by Brandon Jarvis

State Senator Amanda Chase (R-Chesterfield) is a lead organizer with the movement to protest the General Assembly’s special session in an attempt to encourage state lawmakers to order a forensic audit of the 2020 election. Joe Biden won Virginia by 10 points last year and there has not been any evidence of voter fraud taking place in the Commonwealth.

“I’ve spoken to so many frustrated Virginians who have had enough,” Chase wrote on Facebook Sunday afternoon. “They’re getting their signs ready and tomorrow they will show up!” 

A spokesperson for Chase says that the idea came to fruition after she visited the election audit process being put on by the Republicans in Arizona. After three months of auditing, Republicans in Arizona have found no evidence of voter fraud. 

A poll in June showed that 74% of Republicans supported state-level efforts to review the 2020 presidential election results. 51% believed the reviews will uncover information that will change the election’s outcome. The issue looks to remain prominent with Virginia Republicans as their statewide candidates are scheduled to speak at an “election Integrity Rally” this month.

In a phone interview Sunday night, Chase says she is heading into the week of protests with an open mind. She says some members of this movement believe there was fraud in 2020 and that people should be held accountable — while other members of the movement want to look forward and work to ensure that future elections are fair and trusted. 

Referencing her gubernatorial run from earlier this year when she sought the Republican nomination that Glenn Youngkin eventually won, Chase said that supporters across the state told her they believe their votes were not counted and “they feel like it was not fair.” 

Chase called the protest a “constructive way to vent” for the Virginians that have lost faith in elections.

She also prioritized tracking absentee ballots down to the precinct level and providing more transparency and oversight in the counting process as goals of the movement.

As she takes the lead here in Virginia, a spokesperson for Chase said that several groups are coming together to organize this election audit movement across the country. 

The Richmond event flyer links to a website that is hosted by Project Libertas. Virginia Scope could not find any specific information about Project Libertas, but the website has posted three articles in the last month — each of them encourages the reader to believe that there was mass election fraud in 2020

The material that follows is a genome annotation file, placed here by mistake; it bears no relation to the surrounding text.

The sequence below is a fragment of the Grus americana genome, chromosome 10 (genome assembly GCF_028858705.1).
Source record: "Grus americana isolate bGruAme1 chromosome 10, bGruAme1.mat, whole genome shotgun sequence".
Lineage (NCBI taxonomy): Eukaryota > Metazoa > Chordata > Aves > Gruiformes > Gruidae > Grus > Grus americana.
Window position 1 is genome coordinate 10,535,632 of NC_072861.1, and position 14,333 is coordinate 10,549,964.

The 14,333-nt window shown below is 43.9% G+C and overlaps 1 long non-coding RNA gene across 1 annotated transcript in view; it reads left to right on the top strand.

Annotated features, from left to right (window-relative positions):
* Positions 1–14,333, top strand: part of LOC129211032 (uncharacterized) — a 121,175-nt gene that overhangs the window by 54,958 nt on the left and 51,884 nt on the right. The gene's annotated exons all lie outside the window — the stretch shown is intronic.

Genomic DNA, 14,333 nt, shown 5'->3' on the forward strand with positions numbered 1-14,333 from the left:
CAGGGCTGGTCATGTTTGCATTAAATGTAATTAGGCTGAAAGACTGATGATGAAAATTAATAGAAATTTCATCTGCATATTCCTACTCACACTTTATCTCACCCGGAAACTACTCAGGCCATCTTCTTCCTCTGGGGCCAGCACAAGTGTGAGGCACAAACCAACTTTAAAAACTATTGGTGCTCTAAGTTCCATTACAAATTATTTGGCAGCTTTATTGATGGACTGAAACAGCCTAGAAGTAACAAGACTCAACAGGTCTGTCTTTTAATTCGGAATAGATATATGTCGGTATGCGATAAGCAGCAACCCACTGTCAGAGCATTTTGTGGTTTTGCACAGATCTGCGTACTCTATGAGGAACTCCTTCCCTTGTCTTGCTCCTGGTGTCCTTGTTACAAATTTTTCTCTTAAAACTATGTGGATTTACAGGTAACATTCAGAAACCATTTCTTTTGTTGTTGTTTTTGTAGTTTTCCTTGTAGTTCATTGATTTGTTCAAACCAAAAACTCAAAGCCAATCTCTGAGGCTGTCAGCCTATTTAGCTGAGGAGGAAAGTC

The website has an “about” page, but no information about the actual group or the organizers behind it is included. A source with knowledge of the situation says the group is trying to make the movement about ‘We the People,’ instead of one group’s mission.

 The program management line on the site only says “In process.” 

The group does provide an in-depth explanation of their ideological beliefs: “We do not mind differences of opinion. We may even endure certain discomfort in allowing ourselves to enjoy these differences,” says their website. “Yet, oppressive people have used forceful ways to take advantage of the situation by violating our rights and freedoms to coerce, and control other people through fear, hatred, and division. We believe this behavior to be malevolent. We the People generally have let this immoral behavior go too far—and we say, ‘enough.’”

Legislators meet for the first day of the special session Monday to work and allocate the $4.3 billion in federal COVID-relief funds that the Commonwealth has received. The first protest is scheduled for ahead of the first session Monday morning with attendees encouraged to create their own signs to show legislators as they arrive.

While Chase stresses that she has an open mind moving forward, she says the process cannot move forward at all without a forensic audit of the 2020 election.

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By vascope

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